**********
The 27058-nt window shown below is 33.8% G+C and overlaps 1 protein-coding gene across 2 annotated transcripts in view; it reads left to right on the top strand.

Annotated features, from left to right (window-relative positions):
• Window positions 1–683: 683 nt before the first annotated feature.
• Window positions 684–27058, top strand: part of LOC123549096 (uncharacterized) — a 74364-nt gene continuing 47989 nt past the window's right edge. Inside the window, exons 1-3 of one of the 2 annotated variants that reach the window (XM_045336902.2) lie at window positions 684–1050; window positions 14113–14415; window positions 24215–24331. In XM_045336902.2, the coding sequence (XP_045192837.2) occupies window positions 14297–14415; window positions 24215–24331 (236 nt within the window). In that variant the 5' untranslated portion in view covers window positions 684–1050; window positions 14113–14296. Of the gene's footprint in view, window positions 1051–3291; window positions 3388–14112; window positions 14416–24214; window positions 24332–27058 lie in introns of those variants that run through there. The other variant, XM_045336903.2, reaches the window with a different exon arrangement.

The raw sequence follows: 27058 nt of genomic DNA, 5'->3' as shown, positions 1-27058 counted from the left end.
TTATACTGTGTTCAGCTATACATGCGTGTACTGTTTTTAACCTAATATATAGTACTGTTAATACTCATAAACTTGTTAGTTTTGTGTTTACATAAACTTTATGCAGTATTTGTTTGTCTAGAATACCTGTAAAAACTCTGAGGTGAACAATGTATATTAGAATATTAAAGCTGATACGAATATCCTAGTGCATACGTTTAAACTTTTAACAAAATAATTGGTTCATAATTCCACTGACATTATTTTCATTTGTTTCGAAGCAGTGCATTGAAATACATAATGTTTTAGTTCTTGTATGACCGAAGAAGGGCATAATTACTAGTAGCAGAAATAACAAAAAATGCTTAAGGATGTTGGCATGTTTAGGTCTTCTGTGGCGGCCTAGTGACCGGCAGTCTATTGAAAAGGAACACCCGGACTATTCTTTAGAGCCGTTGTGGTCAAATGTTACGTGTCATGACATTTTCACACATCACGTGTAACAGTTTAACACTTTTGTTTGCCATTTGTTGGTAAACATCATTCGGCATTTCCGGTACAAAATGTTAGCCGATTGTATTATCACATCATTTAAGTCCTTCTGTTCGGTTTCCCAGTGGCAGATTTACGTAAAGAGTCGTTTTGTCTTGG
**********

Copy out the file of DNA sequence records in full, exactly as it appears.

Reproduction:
The 27058-nt window shown below is 33.8% G+C and overlaps 1 protein-coding gene across 2 annotated transcripts in view; it reads left to right on the top strand.

Annotated features, from left to right (window-relative positions):
• Window positions 1–683: 683 nt before the first annotated feature.
• Window positions 684–27058, top strand: part of LOC123549096 (uncharacterized) — a 74364-nt gene continuing 47989 nt past the window's right edge. Inside the window, exons 1-3 of one of the 2 annotated variants that reach the window (XM_045336902.2) lie at window positions 684–1050; window positions 14113–14415; window positions 24215–24331. In XM_045336902.2, the coding sequence (XP_045192837.2) occupies window positions 14297–14415; window positions 24215–24331 (236 nt within the window). In that variant the 5' untranslated portion in view covers window positions 684–1050; window positions 14113–14296. Of the gene's footprint in view, window positions 1051–3291; window positions 3388–14112; window positions 14416–24214; window positions 24332–27058 lie in introns of those variants that run through there. The other variant, XM_045336903.2, reaches the window with a different exon arrangement.

The raw sequence follows: 27058 nt of genomic DNA, 5'->3' as shown, positions 1-27058 counted from the left end.
TTATACTGTGTTCAGCTATACATGCGTGTACTGTTTTTAACCTAATATATAGTACTGTTAATACTCATAAACTTGTTAGTTTTGTGTTTACATAAACTTTATGCAGTATTTGTTTGTCTAGAATACCTGTAAAAACTCTGAGGTGAACAATGTATATTAGAATATTAAAGCTGATACGAATATCCTAGTGCATACGTTTAAACTTTTAACAAAATAATTGGTTCATAATTCCACTGACATTATTTTCATTTGTTTCGAAGCAGTGCATTGAAATACATAATGTTTTAGTTCTTGTATGACCGAAGAAGGGCATAATTACTAGTAGCAGAAATAACAAAAAATGCTTAAGGATGTTGGCATGTTTAGGTCTTCTGTGGCGGCCTAGTGACCGGCAGTCTATTGAAAAGGAACACCCGGACTATTCTTTAGAGCCGTTGTGGTCAAATGTTACGTGTCATGACATTTTCACACATCACGTGTAACAGTTTAACACTTTTGTTTGCCATTTGTTGGTAAACATCATTCGGCATTTCCGGTACAAAATGTTAGCCGATTGTATTATCACATCATTTAAGTCCTTCTGTTCGGTTTCCCAGTGGCAGATTTACGTAAAGAGTCGTTTTGTCTTGG